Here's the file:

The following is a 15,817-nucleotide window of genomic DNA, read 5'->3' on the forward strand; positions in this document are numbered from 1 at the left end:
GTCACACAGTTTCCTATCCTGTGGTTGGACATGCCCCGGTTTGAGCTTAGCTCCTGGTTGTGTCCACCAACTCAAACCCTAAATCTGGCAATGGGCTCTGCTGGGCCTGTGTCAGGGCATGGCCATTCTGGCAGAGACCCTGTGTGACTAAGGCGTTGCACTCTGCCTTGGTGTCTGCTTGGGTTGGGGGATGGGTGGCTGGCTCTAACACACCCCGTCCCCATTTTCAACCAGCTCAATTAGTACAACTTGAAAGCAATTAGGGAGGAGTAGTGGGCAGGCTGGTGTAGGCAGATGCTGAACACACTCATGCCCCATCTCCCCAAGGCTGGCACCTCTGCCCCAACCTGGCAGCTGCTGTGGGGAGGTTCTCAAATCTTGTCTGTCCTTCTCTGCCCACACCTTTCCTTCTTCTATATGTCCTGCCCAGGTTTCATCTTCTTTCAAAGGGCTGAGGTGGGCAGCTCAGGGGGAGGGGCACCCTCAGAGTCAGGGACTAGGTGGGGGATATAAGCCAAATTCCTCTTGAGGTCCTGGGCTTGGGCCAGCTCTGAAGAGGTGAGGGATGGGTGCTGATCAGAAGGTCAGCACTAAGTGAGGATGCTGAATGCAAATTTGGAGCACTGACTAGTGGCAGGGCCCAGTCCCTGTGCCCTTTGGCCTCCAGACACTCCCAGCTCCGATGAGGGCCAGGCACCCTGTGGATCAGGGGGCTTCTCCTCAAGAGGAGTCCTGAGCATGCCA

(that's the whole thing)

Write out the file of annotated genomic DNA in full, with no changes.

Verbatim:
The following is a 15,817-nucleotide window of genomic DNA, read 5'->3' on the forward strand; positions in this document are numbered from 1 at the left end:
GTCACACAGTTTCCTATCCTGTGGTTGGACATGCCCCGGTTTGAGCTTAGCTCCTGGTTGTGTCCACCAACTCAAACCCTAAATCTGGCAATGGGCTCTGCTGGGCCTGTGTCAGGGCATGGCCATTCTGGCAGAGACCCTGTGTGACTAAGGCGTTGCACTCTGCCTTGGTGTCTGCTTGGGTTGGGGGATGGGTGGCTGGCTCTAACACACCCCGTCCCCATTTTCAACCAGCTCAATTAGTACAACTTGAAAGCAATTAGGGAGGAGTAGTGGGCAGGCTGGTGTAGGCAGATGCTGAACACACTCATGCCCCATCTCCCCAAGGCTGGCACCTCTGCCCCAACCTGGCAGCTGCTGTGGGGAGGTTCTCAAATCTTGTCTGTCCTTCTCTGCCCACACCTTTCCTTCTTCTATATGTCCTGCCCAGGTTTCATCTTCTTTCAAAGGGCTGAGGTGGGCAGCTCAGGGGGAGGGGCACCCTCAGAGTCAGGGACTAGGTGGGGGATATAAGCCAAATTCCTCTTGAGGTCCTGGGCTTGGGCCAGCTCTGAAGAGGTGAGGGATGGGTGCTGATCAGAAGGTCAGCACTAAGTGAGGATGCTGAATGCAAATTTGGAGCACTGACTAGTGGCAGGGCCCAGTCCCTGTGCCCTTTGGCCTCCAGACACTCCCAGCTCCGATGAGGGCCAGGCACCCTGTGGATCAGGGGGCTTCTCCTCAAGAGGAGTCCTGAGCATGCCA